Close / enclose Enclose is in the Law sense and Latin etymology of close. Close is given as a hymonym of enclose. Separate entries in Eng. and Spanish. Enclose in def. of close around (phr v). No reference of close in enclose. No reference of enclose in close. No reference of close in enclose.
Friend / friendly Friendly is the entry after friend. Eng.:Friendly is 2 entries after friend. Span.:Separate entries Friendly is the entry after friend. Friendly is 2 entries after friend. Friendless is a separate entry.
Close / closure In the 10 senses of closure, close is only used in the fourth. No reference of closure in close. No reference in either Spanish or English and no cross reference. Close is used in second
of two senses of closure =shutdown No reference of closure in close.
Close is only in the third sense def. of closure=seal. No reference of closure in close.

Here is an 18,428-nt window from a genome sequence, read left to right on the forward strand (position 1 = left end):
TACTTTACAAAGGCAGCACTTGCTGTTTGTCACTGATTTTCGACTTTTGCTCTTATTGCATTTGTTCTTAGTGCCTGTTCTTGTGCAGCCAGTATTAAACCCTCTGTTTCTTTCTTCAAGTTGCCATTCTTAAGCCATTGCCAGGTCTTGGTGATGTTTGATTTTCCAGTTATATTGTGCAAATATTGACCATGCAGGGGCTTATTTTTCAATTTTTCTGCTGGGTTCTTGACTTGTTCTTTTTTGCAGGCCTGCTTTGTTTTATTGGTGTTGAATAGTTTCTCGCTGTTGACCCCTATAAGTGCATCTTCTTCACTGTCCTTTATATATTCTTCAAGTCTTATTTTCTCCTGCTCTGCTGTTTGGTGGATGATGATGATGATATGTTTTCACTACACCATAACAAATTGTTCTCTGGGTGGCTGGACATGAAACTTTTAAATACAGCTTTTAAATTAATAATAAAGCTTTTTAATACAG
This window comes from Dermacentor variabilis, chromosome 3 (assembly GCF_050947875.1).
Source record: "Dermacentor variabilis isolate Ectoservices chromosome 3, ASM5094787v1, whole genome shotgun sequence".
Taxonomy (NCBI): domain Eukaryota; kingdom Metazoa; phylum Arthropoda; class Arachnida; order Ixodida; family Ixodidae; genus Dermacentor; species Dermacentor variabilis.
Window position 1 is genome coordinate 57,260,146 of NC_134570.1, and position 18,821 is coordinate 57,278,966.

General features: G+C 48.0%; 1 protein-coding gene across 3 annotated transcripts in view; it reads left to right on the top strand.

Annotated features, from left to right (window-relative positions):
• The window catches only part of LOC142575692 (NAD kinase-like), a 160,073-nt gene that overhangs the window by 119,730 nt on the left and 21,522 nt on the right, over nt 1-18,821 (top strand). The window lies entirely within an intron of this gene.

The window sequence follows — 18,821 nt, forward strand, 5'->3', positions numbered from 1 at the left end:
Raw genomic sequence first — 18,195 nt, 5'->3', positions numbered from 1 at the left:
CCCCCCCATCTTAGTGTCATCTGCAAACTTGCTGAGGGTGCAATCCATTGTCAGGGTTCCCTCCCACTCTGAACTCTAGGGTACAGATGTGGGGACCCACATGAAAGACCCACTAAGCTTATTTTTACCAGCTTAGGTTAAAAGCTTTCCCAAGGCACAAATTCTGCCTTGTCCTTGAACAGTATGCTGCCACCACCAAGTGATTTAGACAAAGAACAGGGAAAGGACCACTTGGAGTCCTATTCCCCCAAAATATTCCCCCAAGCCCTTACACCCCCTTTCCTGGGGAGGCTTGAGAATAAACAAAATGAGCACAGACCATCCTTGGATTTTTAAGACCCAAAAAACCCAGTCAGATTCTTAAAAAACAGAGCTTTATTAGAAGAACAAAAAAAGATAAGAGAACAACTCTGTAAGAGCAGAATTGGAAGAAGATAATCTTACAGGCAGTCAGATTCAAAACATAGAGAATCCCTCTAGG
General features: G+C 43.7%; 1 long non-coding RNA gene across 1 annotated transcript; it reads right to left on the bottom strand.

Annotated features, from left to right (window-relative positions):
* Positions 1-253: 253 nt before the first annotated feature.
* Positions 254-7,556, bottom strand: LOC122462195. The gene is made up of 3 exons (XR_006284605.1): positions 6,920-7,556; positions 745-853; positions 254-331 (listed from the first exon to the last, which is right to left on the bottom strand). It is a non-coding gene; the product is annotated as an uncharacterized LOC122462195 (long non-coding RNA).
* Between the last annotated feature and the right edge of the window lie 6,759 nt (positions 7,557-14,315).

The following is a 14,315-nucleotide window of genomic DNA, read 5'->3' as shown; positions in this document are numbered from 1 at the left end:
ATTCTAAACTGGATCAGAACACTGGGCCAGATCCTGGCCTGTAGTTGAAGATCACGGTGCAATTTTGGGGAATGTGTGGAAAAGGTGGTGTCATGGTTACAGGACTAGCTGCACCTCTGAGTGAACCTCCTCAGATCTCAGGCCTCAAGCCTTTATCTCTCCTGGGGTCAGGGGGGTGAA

2. List five compounds from newspaper headlines and see if they're treated as a single lexeme in any of the dictionaries.

Star Attraction
Short Cuts
YES (Under cut)
YES (Under cut)
YES (Under cut)
YES (Under short & cut)
Massacre Toll
NO (but in example of toll)
Discrimination Suit
Trade Ties


3. How do the dictionaries deal with these idioms (e.g. under which headword)?

hand in glove
spill the beans
No ref.
let the cat out of the bag
get the wrong end of the stick


4. Take one page at random from your dictionary.
How many words are derived from Old English (OE)?

From CED:
Page starting gazehound and ending in Geiger counter
= 44 entries minus the abbreviations.
Only one from OE = gear from OE gearwe.